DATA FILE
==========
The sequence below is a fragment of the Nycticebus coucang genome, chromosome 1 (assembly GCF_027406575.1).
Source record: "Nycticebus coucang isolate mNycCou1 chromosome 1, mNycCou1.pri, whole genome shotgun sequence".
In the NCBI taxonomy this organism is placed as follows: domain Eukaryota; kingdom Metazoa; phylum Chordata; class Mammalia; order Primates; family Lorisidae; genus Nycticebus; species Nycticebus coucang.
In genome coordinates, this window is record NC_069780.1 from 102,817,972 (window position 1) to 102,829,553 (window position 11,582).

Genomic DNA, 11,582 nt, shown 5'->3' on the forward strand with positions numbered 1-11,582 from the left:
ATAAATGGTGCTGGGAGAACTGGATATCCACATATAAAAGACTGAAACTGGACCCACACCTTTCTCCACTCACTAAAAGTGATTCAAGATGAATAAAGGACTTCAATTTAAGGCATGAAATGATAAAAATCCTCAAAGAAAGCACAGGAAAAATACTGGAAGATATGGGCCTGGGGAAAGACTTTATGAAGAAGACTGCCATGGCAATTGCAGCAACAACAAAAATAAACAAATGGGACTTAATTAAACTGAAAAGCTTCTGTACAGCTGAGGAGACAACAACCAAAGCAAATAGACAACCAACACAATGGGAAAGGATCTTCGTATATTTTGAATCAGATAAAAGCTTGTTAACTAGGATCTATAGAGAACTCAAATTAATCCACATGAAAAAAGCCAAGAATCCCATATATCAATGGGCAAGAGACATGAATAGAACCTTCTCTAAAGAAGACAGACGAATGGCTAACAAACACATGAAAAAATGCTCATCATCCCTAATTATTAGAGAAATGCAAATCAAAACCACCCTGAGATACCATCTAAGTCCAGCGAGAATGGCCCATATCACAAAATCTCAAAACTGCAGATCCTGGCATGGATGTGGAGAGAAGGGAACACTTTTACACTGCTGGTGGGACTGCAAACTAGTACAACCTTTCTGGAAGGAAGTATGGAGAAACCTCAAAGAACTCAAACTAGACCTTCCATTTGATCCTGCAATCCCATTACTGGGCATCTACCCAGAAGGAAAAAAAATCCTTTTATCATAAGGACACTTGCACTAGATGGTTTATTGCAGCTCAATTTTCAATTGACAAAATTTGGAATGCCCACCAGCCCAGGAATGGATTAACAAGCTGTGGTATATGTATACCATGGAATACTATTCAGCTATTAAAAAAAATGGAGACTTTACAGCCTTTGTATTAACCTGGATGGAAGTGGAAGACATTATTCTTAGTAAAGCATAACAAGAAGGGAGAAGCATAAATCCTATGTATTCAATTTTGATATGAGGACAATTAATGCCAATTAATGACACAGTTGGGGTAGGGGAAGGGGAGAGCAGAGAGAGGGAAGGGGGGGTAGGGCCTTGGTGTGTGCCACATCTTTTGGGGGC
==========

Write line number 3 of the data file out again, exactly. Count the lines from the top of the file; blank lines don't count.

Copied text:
In the NCBI taxonomy this organism is placed as follows: domain Eukaryota; kingdom Metazoa; phylum Chordata; class Mammalia; order Primates; family Lorisidae; genus Nycticebus; species Nycticebus coucang.